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F1 is a childhood neuropsychiatric disorder that represents one of the most common causes of mental retardation in young girls. In boys, the disease leads, with few exceptions, to death in utero. Individuals with the disorder are born with normal mental function, but they begin to show behavioral, cognitive, and neurological abnormalities by 6 to 18 months of age and deteriorate mentally thereafter. The disease results in reduced life expectancy but shows considerable variation in severity. Many girls with Rett’s syndrome stabilize by puberty and survive into their third decade. The etiology of Rett’s syndrome is a family of deletion or missense mutations of the X-linked gene encoding a protein called methyl-CpG-binding protein 2 (MECP2). This protein is located in the nucleus of many types of CNS neurons and binds to cytosine residues on genomic DNA. MECP2 functions as a general transcriptional repressor by associating with chromatin-remodeling complexes, and, as such, it modulates the expression of genes. Loss of function of the MECP2 protein may result in an imbalance between gene transcription and gene silencing, thus critically interfering with gene expression and protein products in many different neurons in the CNS. This defect results in a characteristic pathological picture of smaller brain weight, greater cell packing, and neuronal dystrophy but not frank cell death or neurodegeneration. This syndrome is an example of a neuropsychiatric disorder where large-scale cell death does not occur but cellular dysfunction is nonetheless profound and widespread throughout the forebrain, midbrain, and hindbrain. It used to be assumed that Rett’s disease was a prenatal developmental disorder with postnatal expression, but it is now thought that the cellular and functional defects may be due to the absence of a continuous function of MECP2 in neurons rather than abnormal brain development. Theoretically, therefore, Rett’s syndrome may be amenable to therapeutic intervention at the time of symptom expression if a selective treatment can be found.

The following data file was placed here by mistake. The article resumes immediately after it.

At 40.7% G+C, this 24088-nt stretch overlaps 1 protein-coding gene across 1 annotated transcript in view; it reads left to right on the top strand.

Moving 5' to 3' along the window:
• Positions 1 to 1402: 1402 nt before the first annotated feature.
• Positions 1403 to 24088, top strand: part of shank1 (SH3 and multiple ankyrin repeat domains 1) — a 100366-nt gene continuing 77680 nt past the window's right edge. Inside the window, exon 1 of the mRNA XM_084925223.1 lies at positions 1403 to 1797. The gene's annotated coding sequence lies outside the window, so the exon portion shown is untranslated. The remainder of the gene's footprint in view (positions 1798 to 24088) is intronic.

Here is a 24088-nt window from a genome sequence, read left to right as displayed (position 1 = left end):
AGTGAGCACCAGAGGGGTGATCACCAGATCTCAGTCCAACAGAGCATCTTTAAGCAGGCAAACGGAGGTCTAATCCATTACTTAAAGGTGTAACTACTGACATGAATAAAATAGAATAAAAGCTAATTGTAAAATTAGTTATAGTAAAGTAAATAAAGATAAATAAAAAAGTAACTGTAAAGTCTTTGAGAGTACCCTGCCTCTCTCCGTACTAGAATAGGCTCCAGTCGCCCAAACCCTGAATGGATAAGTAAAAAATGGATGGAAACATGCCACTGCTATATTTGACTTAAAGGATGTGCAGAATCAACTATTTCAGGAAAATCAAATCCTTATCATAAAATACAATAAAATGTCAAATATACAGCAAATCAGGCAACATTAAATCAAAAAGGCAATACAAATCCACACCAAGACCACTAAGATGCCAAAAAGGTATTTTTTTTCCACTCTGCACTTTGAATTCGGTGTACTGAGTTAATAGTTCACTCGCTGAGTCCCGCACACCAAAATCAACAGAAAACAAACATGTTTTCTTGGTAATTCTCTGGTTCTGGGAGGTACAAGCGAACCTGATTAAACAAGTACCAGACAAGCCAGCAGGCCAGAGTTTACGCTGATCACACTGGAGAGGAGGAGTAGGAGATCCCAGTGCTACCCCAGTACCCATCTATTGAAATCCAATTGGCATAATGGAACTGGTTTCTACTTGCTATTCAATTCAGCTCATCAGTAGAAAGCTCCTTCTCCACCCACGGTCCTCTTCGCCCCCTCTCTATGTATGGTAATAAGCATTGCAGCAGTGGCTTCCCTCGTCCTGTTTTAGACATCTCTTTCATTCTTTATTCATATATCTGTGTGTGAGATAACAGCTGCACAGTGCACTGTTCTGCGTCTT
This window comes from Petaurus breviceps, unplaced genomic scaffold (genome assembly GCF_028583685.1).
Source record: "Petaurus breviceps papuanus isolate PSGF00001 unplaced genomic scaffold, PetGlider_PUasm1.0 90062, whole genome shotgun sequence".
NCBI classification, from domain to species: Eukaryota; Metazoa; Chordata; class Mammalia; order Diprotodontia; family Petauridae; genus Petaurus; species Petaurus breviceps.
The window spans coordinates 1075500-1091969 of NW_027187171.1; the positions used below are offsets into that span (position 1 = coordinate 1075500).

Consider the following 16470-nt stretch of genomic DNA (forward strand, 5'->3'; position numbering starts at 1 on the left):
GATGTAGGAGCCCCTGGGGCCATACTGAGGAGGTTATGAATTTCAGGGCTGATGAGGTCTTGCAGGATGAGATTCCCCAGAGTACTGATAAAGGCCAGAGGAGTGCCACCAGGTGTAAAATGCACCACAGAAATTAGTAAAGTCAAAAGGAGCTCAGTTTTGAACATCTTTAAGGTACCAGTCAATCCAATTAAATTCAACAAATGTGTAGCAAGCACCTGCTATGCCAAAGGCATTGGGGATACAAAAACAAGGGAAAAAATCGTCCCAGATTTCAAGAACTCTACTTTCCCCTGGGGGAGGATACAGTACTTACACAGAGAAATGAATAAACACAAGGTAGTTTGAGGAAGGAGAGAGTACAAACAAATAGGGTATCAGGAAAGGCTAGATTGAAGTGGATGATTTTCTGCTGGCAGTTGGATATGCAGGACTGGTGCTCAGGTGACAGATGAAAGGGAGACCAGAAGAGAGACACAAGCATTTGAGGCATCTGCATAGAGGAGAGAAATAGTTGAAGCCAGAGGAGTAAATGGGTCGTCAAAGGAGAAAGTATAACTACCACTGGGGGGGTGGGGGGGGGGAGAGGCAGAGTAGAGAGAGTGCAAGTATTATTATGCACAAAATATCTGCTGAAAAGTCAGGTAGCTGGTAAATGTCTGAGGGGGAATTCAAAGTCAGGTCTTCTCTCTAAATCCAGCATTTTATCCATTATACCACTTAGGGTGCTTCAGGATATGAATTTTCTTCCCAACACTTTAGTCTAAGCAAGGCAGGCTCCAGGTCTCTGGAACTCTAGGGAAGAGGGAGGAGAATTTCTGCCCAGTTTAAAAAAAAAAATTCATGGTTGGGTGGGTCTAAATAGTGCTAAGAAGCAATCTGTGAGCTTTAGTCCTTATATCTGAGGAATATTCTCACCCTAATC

Address reprint requests to Dr. Tamminga, Maryland Psychiatric Research Center, University of Maryland, P.O. Box 21247, Baltimore, MD 21228; email@example.com (e-mail). Images courtesy of the Rett Syndrome Research Foundation (RSRF).
The patients pictured above illustrate several clinical characteristics of Rett’s syndrome, including autonomic dysfunction (as illustrated by the unequal pupil size in the patient on the left), strabismus, dystonia, and stereotypical repetitive hand movements. These are accompanied by loss of speech and reduced interaction with the social environment.
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